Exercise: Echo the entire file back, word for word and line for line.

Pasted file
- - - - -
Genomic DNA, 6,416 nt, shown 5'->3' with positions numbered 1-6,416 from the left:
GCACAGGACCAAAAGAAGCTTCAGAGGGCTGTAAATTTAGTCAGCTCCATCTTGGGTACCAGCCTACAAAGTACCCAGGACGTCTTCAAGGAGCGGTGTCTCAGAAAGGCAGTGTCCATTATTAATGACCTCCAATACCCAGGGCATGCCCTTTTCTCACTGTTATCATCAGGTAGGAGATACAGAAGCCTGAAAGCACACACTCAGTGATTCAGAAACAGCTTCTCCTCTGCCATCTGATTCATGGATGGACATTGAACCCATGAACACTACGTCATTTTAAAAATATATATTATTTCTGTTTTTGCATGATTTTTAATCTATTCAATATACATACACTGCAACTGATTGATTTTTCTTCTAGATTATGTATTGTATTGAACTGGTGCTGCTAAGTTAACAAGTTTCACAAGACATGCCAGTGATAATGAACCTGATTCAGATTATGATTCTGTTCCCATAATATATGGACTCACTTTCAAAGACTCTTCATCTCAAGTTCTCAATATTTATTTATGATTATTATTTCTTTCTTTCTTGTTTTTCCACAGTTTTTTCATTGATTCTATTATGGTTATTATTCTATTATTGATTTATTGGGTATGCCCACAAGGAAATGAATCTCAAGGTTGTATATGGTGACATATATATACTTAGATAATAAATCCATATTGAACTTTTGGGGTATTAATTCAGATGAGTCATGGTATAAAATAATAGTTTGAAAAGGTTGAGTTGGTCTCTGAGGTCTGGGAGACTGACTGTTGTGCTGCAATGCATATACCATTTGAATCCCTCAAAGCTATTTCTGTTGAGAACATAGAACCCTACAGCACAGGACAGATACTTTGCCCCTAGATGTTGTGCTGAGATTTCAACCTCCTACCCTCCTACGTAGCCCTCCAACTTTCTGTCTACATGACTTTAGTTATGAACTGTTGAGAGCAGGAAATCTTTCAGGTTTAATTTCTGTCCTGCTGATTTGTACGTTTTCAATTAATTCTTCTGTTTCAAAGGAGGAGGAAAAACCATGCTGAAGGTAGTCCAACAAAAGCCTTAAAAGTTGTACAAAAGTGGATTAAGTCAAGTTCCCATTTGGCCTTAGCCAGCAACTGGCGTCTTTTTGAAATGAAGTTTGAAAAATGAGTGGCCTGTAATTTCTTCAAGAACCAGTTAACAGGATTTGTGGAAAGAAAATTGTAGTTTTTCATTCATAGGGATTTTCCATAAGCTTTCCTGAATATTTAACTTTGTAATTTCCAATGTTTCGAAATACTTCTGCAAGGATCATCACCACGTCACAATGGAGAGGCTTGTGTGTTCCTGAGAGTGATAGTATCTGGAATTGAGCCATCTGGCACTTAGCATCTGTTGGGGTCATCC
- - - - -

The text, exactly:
Genomic DNA, 6,416 nt, shown 5'->3' with positions numbered 1-6,416 from the left:
GCACAGGACCAAAAGAAGCTTCAGAGGGCTGTAAATTTAGTCAGCTCCATCTTGGGTACCAGCCTACAAAGTACCCAGGACGTCTTCAAGGAGCGGTGTCTCAGAAAGGCAGTGTCCATTATTAATGACCTCCAATACCCAGGGCATGCCCTTTTCTCACTGTTATCATCAGGTAGGAGATACAGAAGCCTGAAAGCACACACTCAGTGATTCAGAAACAGCTTCTCCTCTGCCATCTGATTCATGGATGGACATTGAACCCATGAACACTACGTCATTTTAAAAATATATATTATTTCTGTTTTTGCATGATTTTTAATCTATTCAATATACATACACTGCAACTGATTGATTTTTCTTCTAGATTATGTATTGTATTGAACTGGTGCTGCTAAGTTAACAAGTTTCACAAGACATGCCAGTGATAATGAACCTGATTCAGATTATGATTCTGTTCCCATAATATATGGACTCACTTTCAAAGACTCTTCATCTCAAGTTCTCAATATTTATTTATGATTATTATTTCTTTCTTTCTTGTTTTTCCACAGTTTTTTCATTGATTCTATTATGGTTATTATTCTATTATTGATTTATTGGGTATGCCCACAAGGAAATGAATCTCAAGGTTGTATATGGTGACATATATATACTTAGATAATAAATCCATATTGAACTTTTGGGGTATTAATTCAGATGAGTCATGGTATAAAATAATAGTTTGAAAAGGTTGAGTTGGTCTCTGAGGTCTGGGAGACTGACTGTTGTGCTGCAATGCATATACCATTTGAATCCCTCAAAGCTATTTCTGTTGAGAACATAGAACCCTACAGCACAGGACAGATACTTTGCCCCTAGATGTTGTGCTGAGATTTCAACCTCCTACCCTCCTACGTAGCCCTCCAACTTTCTGTCTACATGACTTTAGTTATGAACTGTTGAGAGCAGGAAATCTTTCAGGTTTAATTTCTGTCCTGCTGATTTGTACGTTTTCAATTAATTCTTCTGTTTCAAAGGAGGAGGAAAAACCATGCTGAAGGTAGTCCAACAAAAGCCTTAAAAGTTGTACAAAAGTGGATTAAGTCAAGTTCCCATTTGGCCTTAGCCAGCAACTGGCGTCTTTTTGAAATGAAGTTTGAAAAATGAGTGGCCTGTAATTTCTTCAAGAACCAGTTAACAGGATTTGTGGAAAGAAAATTGTAGTTTTTCATTCATAGGGATTTTCCATAAGCTTTCCTGAATATTTAACTTTGTAATTTCCAATGTTTCGAAATACTTCTGCAAGGATCATCACCACGTCACAATGGAGAGGCTTGTGTGTTCCTGAGAGTGATAGTATCTGGAATTGAGCCATCTGGCACTTAGCATCTGTTGGGGTCATCC